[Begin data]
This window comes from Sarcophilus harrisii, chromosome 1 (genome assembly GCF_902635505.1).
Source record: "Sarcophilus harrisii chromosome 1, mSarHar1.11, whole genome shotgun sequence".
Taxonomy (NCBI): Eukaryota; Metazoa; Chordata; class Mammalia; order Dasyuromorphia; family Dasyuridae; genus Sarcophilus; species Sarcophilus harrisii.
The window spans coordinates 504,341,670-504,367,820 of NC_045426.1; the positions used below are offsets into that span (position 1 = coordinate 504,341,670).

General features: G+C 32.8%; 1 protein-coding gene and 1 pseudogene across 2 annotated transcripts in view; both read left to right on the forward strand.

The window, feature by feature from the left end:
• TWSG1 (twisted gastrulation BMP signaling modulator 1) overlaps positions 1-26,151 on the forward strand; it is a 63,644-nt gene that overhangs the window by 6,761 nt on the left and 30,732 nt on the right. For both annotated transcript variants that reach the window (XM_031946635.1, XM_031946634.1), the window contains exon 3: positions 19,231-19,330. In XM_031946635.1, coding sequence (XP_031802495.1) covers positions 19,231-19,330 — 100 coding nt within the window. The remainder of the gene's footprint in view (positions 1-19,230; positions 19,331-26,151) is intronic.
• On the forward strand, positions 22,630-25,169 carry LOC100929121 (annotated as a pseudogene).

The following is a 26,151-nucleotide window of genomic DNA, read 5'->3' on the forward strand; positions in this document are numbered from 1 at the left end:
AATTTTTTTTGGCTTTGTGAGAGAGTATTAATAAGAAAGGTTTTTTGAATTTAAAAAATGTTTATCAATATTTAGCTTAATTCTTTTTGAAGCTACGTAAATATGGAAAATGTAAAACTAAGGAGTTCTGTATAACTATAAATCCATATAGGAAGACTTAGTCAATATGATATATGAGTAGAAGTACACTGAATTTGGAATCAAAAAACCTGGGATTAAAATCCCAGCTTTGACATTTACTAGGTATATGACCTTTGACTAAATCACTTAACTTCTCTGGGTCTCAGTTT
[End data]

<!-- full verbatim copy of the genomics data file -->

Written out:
This window comes from Sarcophilus harrisii, chromosome 1 (genome assembly GCF_902635505.1).
Source record: "Sarcophilus harrisii chromosome 1, mSarHar1.11, whole genome shotgun sequence".
Taxonomy (NCBI): Eukaryota; Metazoa; Chordata; class Mammalia; order Dasyuromorphia; family Dasyuridae; genus Sarcophilus; species Sarcophilus harrisii.
The window spans coordinates 504,341,670-504,367,820 of NC_045426.1; the positions used below are offsets into that span (position 1 = coordinate 504,341,670).

General features: G+C 32.8%; 1 protein-coding gene and 1 pseudogene across 2 annotated transcripts in view; both read left to right on the forward strand.

The window, feature by feature from the left end:
• TWSG1 (twisted gastrulation BMP signaling modulator 1) overlaps positions 1-26,151 on the forward strand; it is a 63,644-nt gene that overhangs the window by 6,761 nt on the left and 30,732 nt on the right. For both annotated transcript variants that reach the window (XM_031946635.1, XM_031946634.1), the window contains exon 3: positions 19,231-19,330. In XM_031946635.1, coding sequence (XP_031802495.1) covers positions 19,231-19,330 — 100 coding nt within the window. The remainder of the gene's footprint in view (positions 1-19,230; positions 19,331-26,151) is intronic.
• On the forward strand, positions 22,630-25,169 carry LOC100929121 (annotated as a pseudogene).

The following is a 26,151-nucleotide window of genomic DNA, read 5'->3' on the forward strand; positions in this document are numbered from 1 at the left end:
AATTTTTTTTGGCTTTGTGAGAGAGTATTAATAAGAAAGGTTTTTTGAATTTAAAAAATGTTTATCAATATTTAGCTTAATTCTTTTTGAAGCTACGTAAATATGGAAAATGTAAAACTAAGGAGTTCTGTATAACTATAAATCCATATAGGAAGACTTAGTCAATATGATATATGAGTAGAAGTACACTGAATTTGGAATCAAAAAACCTGGGATTAAAATCCCAGCTTTGACATTTACTAGGTATATGACCTTTGACTAAATCACTTAACTTCTCTGGGTCTCAGTTT